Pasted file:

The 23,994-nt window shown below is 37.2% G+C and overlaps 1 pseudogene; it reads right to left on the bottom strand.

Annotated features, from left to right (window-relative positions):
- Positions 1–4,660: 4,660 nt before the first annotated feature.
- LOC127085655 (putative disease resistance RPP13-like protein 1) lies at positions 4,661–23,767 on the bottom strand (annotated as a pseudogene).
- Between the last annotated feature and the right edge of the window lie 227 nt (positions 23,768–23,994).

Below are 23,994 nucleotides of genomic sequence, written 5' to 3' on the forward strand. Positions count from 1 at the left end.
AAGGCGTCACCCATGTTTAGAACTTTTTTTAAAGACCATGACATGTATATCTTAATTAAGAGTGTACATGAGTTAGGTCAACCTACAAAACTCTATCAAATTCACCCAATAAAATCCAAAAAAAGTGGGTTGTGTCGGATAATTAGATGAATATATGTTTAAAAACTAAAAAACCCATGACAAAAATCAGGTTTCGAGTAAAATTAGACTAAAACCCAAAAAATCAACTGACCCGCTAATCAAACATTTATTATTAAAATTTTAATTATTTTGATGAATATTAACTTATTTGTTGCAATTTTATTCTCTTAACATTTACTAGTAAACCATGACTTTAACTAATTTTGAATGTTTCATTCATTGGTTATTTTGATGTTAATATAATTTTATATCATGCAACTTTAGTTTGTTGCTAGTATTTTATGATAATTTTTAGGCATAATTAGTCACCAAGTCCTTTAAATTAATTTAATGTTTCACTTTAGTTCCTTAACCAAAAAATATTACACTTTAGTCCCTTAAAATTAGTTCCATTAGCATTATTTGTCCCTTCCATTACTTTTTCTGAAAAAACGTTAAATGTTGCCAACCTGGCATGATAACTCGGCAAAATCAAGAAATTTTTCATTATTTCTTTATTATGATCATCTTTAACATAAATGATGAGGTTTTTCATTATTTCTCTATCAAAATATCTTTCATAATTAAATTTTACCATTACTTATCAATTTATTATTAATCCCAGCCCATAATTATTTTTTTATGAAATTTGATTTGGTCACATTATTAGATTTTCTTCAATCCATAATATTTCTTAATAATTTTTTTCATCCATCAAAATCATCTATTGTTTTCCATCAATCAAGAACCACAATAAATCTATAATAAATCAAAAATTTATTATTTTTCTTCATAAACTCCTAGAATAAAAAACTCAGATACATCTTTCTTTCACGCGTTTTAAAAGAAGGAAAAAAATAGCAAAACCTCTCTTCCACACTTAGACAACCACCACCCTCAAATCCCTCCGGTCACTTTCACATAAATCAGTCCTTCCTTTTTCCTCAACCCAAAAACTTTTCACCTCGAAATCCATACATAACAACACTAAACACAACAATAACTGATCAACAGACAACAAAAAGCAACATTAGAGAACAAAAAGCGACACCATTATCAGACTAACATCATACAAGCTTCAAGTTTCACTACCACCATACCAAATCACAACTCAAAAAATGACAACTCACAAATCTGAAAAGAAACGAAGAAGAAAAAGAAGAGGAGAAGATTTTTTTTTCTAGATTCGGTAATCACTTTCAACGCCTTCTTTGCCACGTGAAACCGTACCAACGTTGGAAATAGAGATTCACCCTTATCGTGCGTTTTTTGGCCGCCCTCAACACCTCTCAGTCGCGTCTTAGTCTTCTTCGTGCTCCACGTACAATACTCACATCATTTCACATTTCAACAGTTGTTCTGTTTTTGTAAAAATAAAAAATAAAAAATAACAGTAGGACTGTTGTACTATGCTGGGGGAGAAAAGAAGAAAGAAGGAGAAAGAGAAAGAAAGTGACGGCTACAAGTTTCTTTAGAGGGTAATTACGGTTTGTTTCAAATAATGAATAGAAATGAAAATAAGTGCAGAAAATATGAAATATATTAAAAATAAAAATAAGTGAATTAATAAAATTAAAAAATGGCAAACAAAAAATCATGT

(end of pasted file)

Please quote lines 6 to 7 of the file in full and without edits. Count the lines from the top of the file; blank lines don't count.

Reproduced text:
Below are 23,994 nucleotides of genomic sequence, written 5' to 3' on the forward strand. Positions count from 1 at the left end.
AAGGCGTCACCCATGTTTAGAACTTTTTTTAAAGACCATGACATGTATATCTTAATTAAGAGTGTACATGAGTTAGGTCAACCTACAAAACTCTATCAAATTCACCCAATAAAATCCAAAAAAAGTGGGTTGTGTCGGATAATTAGATGAATATATGTTTAAAAACTAAAAAACCCATGACAAAAATCAGGTTTCGAGTAAAATTAGACTAAAACCCAAAAAATCAACTGACCCGCTAATCAAACATTTATTATTAAAATTTTAATTATTTTGATGAATATTAACTTATTTGTTGCAATTTTATTCTCTTAACATTTACTAGTAAACCATGACTTTAACTAATTTTGAATGTTTCATTCATTGGTTATTTTGATGTTAATATAATTTTATATCATGCAACTTTAGTTTGTTGCTAGTATTTTATGATAATTTTTAGGCATAATTAGTCACCAAGTCCTTTAAATTAATTTAATGTTTCACTTTAGTTCCTTAACCAAAAAATATTACACTTTAGTCCCTTAAAATTAGTTCCATTAGCATTATTTGTCCCTTCCATTACTTTTTCTGAAAAAACGTTAAATGTTGCCAACCTGGCATGATAACTCGGCAAAATCAAGAAATTTTTCATTATTTCTTTATTATGATCATCTTTAACATAAATGATGAGGTTTTTCATTATTTCTCTATCAAAATATCTTTCATAATTAAATTTTACCATTACTTATCAATTTATTATTAATCCCAGCCCATAATTATTTTTTTATGAAATTTGATTTGGTCACATTATTAGATTTTCTTCAATCCATAATATTTCTTAATAATTTTTTTCATCCATCAAAATCATCTATTGTTTTCCATCAATCAAGAACCACAATAAATCTATAATAAATCAAAAATTTATTATTTTTCTTCATAAACTCCTAGAATAAAAAACTCAGATACATCTTTCTTTCACGCGTTTTAAAAGAAGGAAAAAAATAGCAAAACCTCTCTTCCACACTTAGACAACCACCACCCTCAAATCCCTCCGGTCACTTTCACATAAATCAGTCCTTCCTTTTTCCTCAACCCAAAAACTTTTCACCTCGAAATCCATACATAACAACACTAAACACAACAATAACTGATCAACAGACAACAAAAAGCAACATTAGAGAACAAAAAGCGACACCATTATCAGACTAACATCATACAAGCTTCAAGTTTCACTACCACCATACCAAATCACAACTCAAAAAATGACAACTCACAAATCTGAAAAGAAACGAAGAAGAAAAAGAAGAGGAGAAGATTTTTTTTTCTAGATTCGGTAATCACTTTCAACGCCTTCTTTGCCACGTGAAACCGTACCAACGTTGGAAATAGAGATTCACCCTTATCGTGCGTTTTTTGGCCGCCCTCAACACCTCTCAGTCGCGTCTTAGTCTTCTTCGTGCTCCACGTACAATACTCACATCATTTCACATTTCAACAGTTGTTCTGTTTTTGTAAAAATAAAAAATAAAAAATAACAGTAGGACTGTTGTACTATGCTGGGGGAGAAAAGAAGAAAGAAGGAGAAAGAGAAAGAAAGTGACGGCTACAAGTTTCTTTAGAGGGTAATTACGGTTTGTTTCAAATAATGAATAGAAATGAAAATAAGTGCAGAAAATATGAAATATATTAAAAATAAAAATAAGTGAATTAATAAAATTAAAAAATGGCAAACAAAAAATCATGT